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France's Orange talks to Microsoft over Dailymotion tie-up

Dailymotion website pages opened in an internet browser are seen in this photo illustration taken in Paris, May 3, 2013. REUTERS/Christian H
Dailymotion website pages opened in an internet browser are seen in this photo illustration taken in Paris, May 3, 2013. REUTERS/Christian H

PARIS (Reuters) - Orange said on Tuesday it was in talks with Microsoft over a possible tie-up with its video-sharing website Dailymotion, nearly a year after discussions with Yahoo collapsed following state opposition.

Orange said it would keep a majority stake in Dailymotion, the world's 12th largest video-sharing site, but is looking for partners outside of Europe to develop it internationally, Chief Executive Stephane Richard told BFM Business radio.

"We have ongoing talks, particularly with Microsoft, which doesn't necessarily mean that we'll come to a deal," said Richard, speaking from the World Mobile Congress in Barcelona.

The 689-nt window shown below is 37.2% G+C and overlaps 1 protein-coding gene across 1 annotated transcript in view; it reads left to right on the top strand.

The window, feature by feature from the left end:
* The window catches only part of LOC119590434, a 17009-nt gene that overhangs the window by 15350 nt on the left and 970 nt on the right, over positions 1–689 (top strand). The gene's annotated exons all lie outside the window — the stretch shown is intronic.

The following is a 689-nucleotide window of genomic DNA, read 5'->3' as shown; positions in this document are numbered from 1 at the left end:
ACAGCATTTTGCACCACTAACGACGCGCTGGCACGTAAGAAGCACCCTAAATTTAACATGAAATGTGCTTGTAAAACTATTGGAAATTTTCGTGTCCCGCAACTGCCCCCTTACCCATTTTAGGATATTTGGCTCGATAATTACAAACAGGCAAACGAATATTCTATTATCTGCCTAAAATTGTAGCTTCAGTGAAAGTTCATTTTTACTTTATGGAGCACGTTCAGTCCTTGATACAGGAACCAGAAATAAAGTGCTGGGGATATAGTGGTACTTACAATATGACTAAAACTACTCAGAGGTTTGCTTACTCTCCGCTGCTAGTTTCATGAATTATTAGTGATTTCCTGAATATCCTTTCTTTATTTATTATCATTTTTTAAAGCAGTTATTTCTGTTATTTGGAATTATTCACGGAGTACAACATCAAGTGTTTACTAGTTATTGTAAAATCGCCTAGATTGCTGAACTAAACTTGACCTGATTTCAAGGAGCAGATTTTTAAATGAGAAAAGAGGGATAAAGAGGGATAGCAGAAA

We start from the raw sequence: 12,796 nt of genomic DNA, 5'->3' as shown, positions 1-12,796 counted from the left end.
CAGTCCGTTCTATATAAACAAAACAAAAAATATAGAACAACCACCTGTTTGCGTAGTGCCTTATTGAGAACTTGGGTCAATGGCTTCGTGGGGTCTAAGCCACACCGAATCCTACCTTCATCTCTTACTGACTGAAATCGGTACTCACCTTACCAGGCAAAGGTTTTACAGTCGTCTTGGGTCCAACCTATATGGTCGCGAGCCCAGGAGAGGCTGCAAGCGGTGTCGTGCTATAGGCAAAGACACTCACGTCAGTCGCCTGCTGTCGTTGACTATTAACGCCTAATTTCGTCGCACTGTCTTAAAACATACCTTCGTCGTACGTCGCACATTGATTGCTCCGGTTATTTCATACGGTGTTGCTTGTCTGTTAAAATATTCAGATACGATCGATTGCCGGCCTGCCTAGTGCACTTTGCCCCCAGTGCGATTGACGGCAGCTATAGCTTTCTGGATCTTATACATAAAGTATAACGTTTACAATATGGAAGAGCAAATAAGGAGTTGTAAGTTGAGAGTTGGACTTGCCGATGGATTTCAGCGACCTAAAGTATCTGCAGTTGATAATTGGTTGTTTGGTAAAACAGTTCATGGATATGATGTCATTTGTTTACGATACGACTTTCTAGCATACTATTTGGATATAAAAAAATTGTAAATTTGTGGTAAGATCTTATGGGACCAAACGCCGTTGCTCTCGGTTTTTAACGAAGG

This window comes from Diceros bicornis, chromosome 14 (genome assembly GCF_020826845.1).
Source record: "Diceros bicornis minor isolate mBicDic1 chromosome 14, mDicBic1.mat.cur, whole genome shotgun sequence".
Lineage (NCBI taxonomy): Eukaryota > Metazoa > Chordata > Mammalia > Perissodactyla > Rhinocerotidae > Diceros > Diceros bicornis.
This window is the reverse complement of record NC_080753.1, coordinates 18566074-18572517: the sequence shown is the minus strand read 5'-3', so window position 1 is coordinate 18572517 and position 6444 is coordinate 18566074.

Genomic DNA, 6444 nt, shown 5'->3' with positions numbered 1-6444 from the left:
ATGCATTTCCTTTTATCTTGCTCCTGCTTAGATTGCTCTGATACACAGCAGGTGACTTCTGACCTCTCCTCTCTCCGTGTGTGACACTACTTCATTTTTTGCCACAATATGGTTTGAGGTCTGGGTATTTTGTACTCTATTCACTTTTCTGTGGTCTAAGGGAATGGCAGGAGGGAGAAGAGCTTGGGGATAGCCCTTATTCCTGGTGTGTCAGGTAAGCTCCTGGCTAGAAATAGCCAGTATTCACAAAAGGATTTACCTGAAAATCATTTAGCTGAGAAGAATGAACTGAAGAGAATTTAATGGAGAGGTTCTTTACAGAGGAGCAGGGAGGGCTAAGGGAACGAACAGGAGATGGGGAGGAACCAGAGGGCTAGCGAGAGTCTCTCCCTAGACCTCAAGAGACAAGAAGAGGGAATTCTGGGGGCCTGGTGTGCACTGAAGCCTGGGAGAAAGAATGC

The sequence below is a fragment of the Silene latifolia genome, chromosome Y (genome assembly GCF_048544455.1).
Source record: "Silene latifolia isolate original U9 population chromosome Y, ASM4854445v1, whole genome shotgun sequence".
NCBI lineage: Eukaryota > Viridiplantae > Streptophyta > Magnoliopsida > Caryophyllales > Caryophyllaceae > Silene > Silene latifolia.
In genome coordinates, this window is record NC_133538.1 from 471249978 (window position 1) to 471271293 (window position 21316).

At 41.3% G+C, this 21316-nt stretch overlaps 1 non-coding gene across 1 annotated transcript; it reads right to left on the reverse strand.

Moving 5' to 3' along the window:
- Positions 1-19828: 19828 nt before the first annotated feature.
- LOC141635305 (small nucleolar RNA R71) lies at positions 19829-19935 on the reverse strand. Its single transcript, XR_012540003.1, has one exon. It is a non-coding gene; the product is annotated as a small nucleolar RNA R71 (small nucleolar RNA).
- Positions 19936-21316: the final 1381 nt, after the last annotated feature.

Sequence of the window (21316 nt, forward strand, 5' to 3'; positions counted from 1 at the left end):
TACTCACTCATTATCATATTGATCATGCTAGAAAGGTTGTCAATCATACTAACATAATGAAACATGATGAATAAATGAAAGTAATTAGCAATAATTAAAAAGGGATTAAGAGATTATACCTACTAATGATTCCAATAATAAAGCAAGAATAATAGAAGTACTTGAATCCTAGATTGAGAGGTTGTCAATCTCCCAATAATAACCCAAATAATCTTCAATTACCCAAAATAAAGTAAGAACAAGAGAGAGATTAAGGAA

"I think it makes a lot of sense for us, as for Microsoft, to reach an accord that would be above all a partnership," he said, adding that Orange was also talking with other content providers, including in France.

The French state owns 28.4 percent of Orange, so it has some sway over the group's actions and management.

Last year, French Industry Minister Arnaud Montebourg blocked a plan by U.S.-web giant Yahoo to buy a majority stake in Dailymotion.

Montebourg spurred a public row over state intervention in business affairs after he said that the U.S. group wanted to "devour" its smaller rival, calling it a "golden nugget" that needed to be kept in French hands.

Yahoo, which had planned to acquire a 75 percent stake in a deal that valued Dailymotion at $300 million, eventually walked away from the talks, leaving Orange to seek a new strategic partner to develop its video site.

Richard said that Orange was also in talks with other potential tie-partners for Dailymotion, including ones based in France which were focused on creating content.

"For the time being Dailymotion or Youtube are 100 percent free," he said. "But the future of such sites is to make high-quality content available for a charge, which justifies us speaking to content-creators."

(Reporting By Dominique Rodriguez; Writing by Alexandria Sage and Nicholas Vinocur; editing by Mark John)

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